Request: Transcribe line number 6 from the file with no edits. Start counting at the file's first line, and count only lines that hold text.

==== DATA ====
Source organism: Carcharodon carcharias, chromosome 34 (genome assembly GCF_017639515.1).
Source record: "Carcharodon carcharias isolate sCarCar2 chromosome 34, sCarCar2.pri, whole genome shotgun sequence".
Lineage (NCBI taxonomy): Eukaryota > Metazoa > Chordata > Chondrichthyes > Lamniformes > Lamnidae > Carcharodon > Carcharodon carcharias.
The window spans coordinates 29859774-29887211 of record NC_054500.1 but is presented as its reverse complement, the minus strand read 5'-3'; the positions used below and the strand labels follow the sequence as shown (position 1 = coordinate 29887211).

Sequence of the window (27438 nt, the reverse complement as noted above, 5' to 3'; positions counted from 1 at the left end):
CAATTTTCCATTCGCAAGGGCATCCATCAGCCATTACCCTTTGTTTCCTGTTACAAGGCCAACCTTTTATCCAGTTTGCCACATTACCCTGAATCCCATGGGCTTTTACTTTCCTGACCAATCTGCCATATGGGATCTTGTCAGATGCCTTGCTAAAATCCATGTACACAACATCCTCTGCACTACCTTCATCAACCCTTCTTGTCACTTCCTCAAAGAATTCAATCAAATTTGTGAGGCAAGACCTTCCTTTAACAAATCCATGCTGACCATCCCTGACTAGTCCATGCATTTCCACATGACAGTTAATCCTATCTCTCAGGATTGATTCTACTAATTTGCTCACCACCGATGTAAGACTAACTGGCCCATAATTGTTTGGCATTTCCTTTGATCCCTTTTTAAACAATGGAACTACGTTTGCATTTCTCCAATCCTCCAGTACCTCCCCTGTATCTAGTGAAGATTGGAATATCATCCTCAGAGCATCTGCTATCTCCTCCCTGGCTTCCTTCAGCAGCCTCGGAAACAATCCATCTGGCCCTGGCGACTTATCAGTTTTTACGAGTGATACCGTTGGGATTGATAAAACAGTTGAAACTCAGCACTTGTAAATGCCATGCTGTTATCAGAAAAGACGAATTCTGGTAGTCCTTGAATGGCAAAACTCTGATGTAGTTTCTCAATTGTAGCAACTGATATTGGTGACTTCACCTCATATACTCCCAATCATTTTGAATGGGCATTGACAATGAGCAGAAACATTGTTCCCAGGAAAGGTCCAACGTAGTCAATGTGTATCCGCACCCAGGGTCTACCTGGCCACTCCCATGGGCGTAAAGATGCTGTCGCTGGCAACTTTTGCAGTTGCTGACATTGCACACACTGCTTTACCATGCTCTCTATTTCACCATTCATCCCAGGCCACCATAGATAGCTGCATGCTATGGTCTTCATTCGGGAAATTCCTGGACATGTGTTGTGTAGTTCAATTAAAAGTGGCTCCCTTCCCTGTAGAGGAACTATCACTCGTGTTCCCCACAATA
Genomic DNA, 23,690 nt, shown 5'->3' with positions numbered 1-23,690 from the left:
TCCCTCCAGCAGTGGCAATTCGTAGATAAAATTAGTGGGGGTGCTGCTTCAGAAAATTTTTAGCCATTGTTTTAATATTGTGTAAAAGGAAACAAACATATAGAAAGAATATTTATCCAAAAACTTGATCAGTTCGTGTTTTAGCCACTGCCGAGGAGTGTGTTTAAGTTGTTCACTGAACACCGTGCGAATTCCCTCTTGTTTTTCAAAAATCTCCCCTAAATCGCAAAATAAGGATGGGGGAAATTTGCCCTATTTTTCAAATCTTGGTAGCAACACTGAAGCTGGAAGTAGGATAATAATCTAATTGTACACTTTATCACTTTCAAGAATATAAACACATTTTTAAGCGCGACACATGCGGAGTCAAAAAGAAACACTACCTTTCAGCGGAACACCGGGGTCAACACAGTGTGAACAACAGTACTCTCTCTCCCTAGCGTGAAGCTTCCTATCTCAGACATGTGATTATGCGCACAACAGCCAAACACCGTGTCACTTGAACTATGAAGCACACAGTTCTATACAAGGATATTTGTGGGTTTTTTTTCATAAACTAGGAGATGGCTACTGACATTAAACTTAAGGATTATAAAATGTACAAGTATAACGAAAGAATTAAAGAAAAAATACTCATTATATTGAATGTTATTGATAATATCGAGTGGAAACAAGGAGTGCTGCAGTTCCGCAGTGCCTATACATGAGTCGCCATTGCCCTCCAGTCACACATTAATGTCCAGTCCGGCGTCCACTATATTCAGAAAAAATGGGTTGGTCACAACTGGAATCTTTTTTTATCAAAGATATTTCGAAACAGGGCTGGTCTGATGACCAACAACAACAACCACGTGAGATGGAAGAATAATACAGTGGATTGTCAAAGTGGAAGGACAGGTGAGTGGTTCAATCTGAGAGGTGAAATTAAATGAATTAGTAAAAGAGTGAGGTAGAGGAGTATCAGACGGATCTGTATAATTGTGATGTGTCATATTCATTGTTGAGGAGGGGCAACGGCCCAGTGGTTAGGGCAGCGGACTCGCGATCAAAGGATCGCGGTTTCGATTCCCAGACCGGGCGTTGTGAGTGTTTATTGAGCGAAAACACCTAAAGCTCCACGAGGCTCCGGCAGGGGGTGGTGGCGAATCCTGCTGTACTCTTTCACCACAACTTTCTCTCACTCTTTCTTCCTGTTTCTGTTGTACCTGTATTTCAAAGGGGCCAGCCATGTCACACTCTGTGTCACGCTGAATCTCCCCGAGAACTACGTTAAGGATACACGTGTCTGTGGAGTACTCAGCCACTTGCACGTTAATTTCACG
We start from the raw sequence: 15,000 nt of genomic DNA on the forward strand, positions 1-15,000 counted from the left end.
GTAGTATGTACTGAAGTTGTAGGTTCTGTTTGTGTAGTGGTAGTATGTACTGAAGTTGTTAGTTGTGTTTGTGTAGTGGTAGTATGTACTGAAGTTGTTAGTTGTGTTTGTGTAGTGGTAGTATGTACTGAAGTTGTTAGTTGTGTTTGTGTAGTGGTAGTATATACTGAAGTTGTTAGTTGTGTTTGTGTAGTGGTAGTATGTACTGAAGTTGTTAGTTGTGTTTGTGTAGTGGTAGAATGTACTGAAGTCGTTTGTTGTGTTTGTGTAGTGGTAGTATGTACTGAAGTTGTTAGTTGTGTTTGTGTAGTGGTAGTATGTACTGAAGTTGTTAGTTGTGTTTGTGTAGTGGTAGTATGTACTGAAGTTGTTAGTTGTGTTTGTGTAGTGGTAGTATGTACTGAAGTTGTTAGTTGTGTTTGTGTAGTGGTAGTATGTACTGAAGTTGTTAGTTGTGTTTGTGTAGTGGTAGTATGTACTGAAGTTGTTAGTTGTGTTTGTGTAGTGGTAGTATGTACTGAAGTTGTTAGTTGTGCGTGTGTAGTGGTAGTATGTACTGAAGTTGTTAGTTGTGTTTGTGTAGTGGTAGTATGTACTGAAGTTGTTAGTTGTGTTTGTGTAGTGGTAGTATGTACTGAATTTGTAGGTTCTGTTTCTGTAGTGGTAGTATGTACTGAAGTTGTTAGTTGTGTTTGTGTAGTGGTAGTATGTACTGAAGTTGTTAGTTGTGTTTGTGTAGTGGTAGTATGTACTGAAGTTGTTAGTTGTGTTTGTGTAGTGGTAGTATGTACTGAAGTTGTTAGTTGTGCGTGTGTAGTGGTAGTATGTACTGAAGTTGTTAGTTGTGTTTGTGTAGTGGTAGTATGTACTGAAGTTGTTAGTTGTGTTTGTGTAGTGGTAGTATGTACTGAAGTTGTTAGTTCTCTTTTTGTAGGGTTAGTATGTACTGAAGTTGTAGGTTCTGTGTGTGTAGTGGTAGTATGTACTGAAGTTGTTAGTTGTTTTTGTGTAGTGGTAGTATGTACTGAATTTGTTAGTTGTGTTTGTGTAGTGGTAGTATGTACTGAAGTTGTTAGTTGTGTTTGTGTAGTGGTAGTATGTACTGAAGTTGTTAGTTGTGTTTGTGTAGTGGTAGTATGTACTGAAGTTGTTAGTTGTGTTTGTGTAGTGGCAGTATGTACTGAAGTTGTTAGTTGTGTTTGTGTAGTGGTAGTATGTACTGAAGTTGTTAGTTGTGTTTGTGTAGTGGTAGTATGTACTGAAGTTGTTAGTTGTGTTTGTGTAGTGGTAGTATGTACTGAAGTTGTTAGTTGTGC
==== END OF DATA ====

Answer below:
CAATTTTCCATTCGCAAGGGCATCCATCAGCCATTACCCTTTGTTTCCTGTTACAAGGCCAACCTTTTATCCAGTTTGCCACATTACCCTGAATCCCATGGGCTTTTACTTTCCTGACCAATCTGCCATATGGGATCTTGTCAGATGCCTTGCTAAAATCCATGTACACAACATCCTCTGCACTACCTTCATCAACCCTTCTTGTCACTTCCTCAAAGAATTCAATCAAATTTGTGAGGCAAGACCTTCCTTTAACAAATCCATGCTGACCATCCCTGACTAGTCCATGCATTTCCACATGACAGTTAATCCTATCTCTCAGGATTGATTCTACTAATTTGCTCACCACCGATGTAAGACTAACTGGCCCATAATTGTTTGGCATTTCCTTTGATCCCTTTTTAAACAATGGAACTACGTTTGCATTTCTCCAATCCTCCAGTACCTCCCCTGTATCTAGTGAAGATTGGAATATCATCCTCAGAGCATCTGCTATCTCCTCCCTGGCTTCCTTCAGCAGCCTCGGAAACAATCCATCTGGCCCTGGCGACTTATCAGTTTTTACGAGTGATACCGTTGGGATTGATAAAACAGTTGAAACTCAGCACTTGTAAATGCCATGCTGTTATCAGAAAAGACGAATTCTGGTAGTCCTTGAATGGCAAAACTCTGATGTAGTTTCTCAATTGTAGCAACTGATATTGGTGACTTCACCTCATATACTCCCAATCATTTTGAATGGGCATTGACAATGAGCAGAAACATTGTTCCCAGGAAAGGTCCAACGTAGTCAATGTGTATCCGCACCCAGGGTCTACCTGGCCACTCCCATGGGCGTAAAGATGCTGTCGCTGGCAACTTTTGCAGTTGCTGACATTGCACACACTGCTTTACCATGCTCTCTATTTCACCATTCATCCCAGGCCACCATAGATAGCTGCATGCTATGGTCTTCATTCGGGAAATTCCTGGACATGTGTTGTGTAGTTCAATTAAAAGTGGCTCCCTTCCCTGTAGAGGAACTATCACTCGTGTTCCCCACAATA